fit into an accepted industry standard.
"It's not apathy, but this is the X Factor generation.
There are people encouraged by government to look after themselves
and not each other. I think all these things combine to mean the
mainstream isn't set up at the minute to promote political
"I have friends who want to play me on BBC Radio 1 who have been
told they can't because I'm too political. But people understand
the holes in those old models. Very few people listen to nothing
but the radio. With the internet, I can interact with people in a
way that's never been possible before. I'm not number one; I can't
claim I have millions of fans; but there are ways of making people
Some say that the difficulty with protest music is not so much
that people are distanced from politics as uncomfortable with
anything didactic. Arguably, a piece of art cannot be properly
creative if it starts with its ideological conclusion.
ONE of the noticeable characteristics of the X Factor
generation is that it does not want to have its mind made up for
it. This was something that Bob Dylan understood back in the '60s
when, despite creating the popular idea of the acoustic
protest-singer, he ditched political music in pursuit of something
more universally human and poetic. Famously, he once kicked the
singer Phil Ochs out of a car, saying: "You're not a folk singer,
you're a journalist."
Dylan never wrote a song about the Vietnam War, or attended any
of the street protests in opposition to it. Only in "The Hurricane"
(which was co-written in any case) did he dip his toes back into
the news for material, that time in support of the falsely
imprisoned boxer Rubin Carter.
"I didn't know that Phil Ochs story," Petrie says. "It's true
that some music can put people off, if it's too dogmatic. But on
the Anti-Capitalist Roadshow I've been touring with some people
who've been singing this music for years. When you listen to
someone like Roy Bailey or Leon Rosselson, you start to see how
you're connected to the history of protest in ways that aren't
bound to the latest headlines.
"For example, I didn't know about the Diggers until I heard Leon
Rosselson sing 'World Turned Upside Down', and it taught me
something. Their story is our story. I'm by far the youngest
performer on that tour, and I'm learning all the time."
THE folk-singer Martin Carthy told Third Way magazine
recently that you sometimes have to deal with the fact that, for
progressive artists, society can regress as well as progress. "I
was with the Watersons at this festival down in Telford at the time
of the Falklands War," he said. "All the people there were real
radicals, and there was a lot of comedy there, and street theatre,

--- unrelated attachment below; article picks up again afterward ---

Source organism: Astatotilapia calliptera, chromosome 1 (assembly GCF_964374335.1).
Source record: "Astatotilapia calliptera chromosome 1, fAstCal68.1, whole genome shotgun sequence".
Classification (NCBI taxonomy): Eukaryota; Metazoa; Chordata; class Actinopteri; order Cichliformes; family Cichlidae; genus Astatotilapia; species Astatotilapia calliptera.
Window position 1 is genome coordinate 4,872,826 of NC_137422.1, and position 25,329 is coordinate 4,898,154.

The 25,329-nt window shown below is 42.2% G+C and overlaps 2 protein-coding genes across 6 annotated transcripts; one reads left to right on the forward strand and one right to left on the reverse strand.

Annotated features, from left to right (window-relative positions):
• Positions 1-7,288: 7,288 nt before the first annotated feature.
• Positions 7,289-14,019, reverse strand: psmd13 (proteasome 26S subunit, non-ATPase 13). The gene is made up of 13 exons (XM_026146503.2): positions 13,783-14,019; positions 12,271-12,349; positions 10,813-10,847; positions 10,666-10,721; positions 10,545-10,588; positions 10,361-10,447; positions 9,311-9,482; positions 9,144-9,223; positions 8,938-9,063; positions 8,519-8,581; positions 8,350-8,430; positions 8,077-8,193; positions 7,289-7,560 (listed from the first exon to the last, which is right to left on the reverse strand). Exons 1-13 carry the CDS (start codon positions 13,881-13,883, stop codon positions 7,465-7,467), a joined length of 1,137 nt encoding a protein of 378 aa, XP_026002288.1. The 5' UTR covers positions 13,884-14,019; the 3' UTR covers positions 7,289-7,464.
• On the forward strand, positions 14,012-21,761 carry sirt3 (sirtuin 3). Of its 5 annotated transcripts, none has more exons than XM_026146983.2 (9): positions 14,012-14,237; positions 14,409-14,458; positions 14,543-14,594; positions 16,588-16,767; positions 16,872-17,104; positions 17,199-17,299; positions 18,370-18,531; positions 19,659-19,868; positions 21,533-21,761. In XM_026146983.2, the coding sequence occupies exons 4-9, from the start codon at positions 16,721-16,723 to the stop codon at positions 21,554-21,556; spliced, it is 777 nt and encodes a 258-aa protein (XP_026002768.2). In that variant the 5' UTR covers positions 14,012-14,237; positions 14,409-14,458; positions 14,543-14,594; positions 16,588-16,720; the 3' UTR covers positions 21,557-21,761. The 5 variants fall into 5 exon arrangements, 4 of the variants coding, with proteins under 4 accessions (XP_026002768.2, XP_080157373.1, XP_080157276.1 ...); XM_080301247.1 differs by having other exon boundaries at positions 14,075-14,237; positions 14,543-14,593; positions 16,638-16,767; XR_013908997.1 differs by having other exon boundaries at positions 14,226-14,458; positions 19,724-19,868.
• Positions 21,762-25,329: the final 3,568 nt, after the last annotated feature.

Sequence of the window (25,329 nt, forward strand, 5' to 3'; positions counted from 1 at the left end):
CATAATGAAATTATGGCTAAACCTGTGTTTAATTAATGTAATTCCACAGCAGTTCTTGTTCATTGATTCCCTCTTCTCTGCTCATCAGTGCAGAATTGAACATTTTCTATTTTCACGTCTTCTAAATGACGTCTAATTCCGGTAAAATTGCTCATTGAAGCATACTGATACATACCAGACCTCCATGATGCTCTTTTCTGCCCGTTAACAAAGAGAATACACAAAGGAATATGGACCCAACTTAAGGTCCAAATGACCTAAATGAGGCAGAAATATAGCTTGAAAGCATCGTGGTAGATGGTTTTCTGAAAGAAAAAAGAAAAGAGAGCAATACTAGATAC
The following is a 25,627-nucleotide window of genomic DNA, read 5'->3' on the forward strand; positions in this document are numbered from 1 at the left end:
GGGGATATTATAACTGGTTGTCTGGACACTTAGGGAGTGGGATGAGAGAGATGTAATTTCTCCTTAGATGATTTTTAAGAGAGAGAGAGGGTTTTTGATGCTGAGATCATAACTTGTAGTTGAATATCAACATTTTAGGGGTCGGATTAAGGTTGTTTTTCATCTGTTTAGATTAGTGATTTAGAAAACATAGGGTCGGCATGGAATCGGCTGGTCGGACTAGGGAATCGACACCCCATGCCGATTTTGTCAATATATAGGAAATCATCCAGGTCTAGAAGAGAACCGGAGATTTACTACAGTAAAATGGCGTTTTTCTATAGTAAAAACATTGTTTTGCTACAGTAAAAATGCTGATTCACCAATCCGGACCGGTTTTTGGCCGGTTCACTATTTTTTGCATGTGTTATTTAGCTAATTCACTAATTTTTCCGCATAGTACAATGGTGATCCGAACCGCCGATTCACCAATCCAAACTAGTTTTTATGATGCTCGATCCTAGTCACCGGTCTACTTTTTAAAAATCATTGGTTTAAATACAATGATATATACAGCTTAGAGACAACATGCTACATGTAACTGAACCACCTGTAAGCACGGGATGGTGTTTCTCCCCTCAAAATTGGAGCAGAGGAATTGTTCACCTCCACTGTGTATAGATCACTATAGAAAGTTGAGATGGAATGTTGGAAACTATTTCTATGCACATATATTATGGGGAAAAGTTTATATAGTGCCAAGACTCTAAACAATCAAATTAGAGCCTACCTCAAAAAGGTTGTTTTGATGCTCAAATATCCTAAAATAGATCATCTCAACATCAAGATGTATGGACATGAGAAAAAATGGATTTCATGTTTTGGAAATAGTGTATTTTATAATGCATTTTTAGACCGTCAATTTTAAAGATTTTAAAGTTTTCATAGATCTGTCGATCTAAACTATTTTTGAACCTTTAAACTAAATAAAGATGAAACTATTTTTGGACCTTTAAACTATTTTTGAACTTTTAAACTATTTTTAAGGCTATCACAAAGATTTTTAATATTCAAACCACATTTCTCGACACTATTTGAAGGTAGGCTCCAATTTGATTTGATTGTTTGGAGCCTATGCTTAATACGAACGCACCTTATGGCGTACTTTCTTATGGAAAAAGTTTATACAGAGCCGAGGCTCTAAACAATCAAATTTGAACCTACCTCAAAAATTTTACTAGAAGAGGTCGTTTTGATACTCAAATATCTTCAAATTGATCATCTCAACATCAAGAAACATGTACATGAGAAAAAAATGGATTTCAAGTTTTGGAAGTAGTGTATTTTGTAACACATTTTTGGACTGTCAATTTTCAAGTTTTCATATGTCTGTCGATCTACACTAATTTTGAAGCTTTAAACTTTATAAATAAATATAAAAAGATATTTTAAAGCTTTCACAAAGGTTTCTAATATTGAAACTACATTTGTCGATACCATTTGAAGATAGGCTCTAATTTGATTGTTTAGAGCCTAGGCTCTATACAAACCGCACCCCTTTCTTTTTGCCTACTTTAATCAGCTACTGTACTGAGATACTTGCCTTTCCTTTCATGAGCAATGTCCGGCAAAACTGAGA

and lots and lots of politics.
"And this guy stood up and sang a song called 'Ghost Story'
about the Falklands War - the first song I'd heard about it - and a
lot of the audience booed him. I can't tell you what a wake-up call
that was. The Watersons and I just stood and gaped. We were
"I realised that if the war had happened 20 years earlier, there
would have been 20 or 30 songs written about it, because it was
that political then, and I would have been a part of that."
Should musicians ignore their consciences at that point? Accept
that the audience does not want "didactic" music and move on?
Carthy decided instead to work harder, and wrote "Company
It was all a case of saving face
When they sent my love to the war
For eighteen hundred landless tenants
Of a South Atlantic company store.
Ultimately, it comes back to faith. For Petrie, her faith is
about how - as "Tell Me a Story", her latest record, puts it -
"I've still got faith in my fellow man I believe he's doing all he
can To rise above this tide of hate I believe it's not too
"I believe, in the end, that we will win," she says. "That 'we'
is not us against people who are evil or vindictive. It's just us
against people we think are wrong. People whose privileges have
prevented them from seeing how life works for those without it.
"I'm looking forward to Greenbelt. It'll be a highlight of the
summer. I don't share a religious faith - the first time I was
asked to play there, I wondered, why me? - but I see now that what
we have in common is a desire not just to have compassion, but to
see what we can do to get more of it in our politics, in our
"My message will just be to get involved in your local
communities. Do what you can there. Be generous. Be compassionate.
Fight the good fight."
PROTEST music has been a part of Greenbelt since it began 40
years ago. Garth Hewitt was one of the first to bring songs of
injustices around the world to the festival.
This year, he brings a project from longer ago. In 2011, Hewitt
saw a photograph in this newspaper of The National Chartist
Hymn Book (Feature, 14 January
2011). The hymn book contained lyrics, but the melodies were
lost, and Hewitt has spent the past year writing and recording
music to fit.
"They are powerful and poetic lyrics," he says, "with a
spirituality committed to social justice. And they are rousing and
thoughtful songs. I find, as I sing them, I think of all sorts of
situations that are relevant today.
"As I was looking at the hymns, it was also the time of the
Occupy movement. Having an office close to St Paul's Cathedral, I
used to wander among the demo that was based there, and listen to
some of the comments. Many reflected what I would call a biblical
attitude of justice, often challenging our community - and
especially our economic system - to be for the benefit of the 99
per cent, and not just the one per cent.
"The Occupy movements have reminded us all of the need for
fairer communities, where the division between rich and poor is not
so great. I hope singing them at Greenbelt will . . . inspire us to
live out love of our neighbours."
Liberty is Near!, an album of Chartist songs, will be
released at Greenbelt. Hewitt will be performing a set at the
festival, and will also be discussing the hymn book with Mike
Sanders, from the University of Manchester.
"Chartist theology", Sanders says, "might be seen as prefiguring
the Liberation Theology of our own era."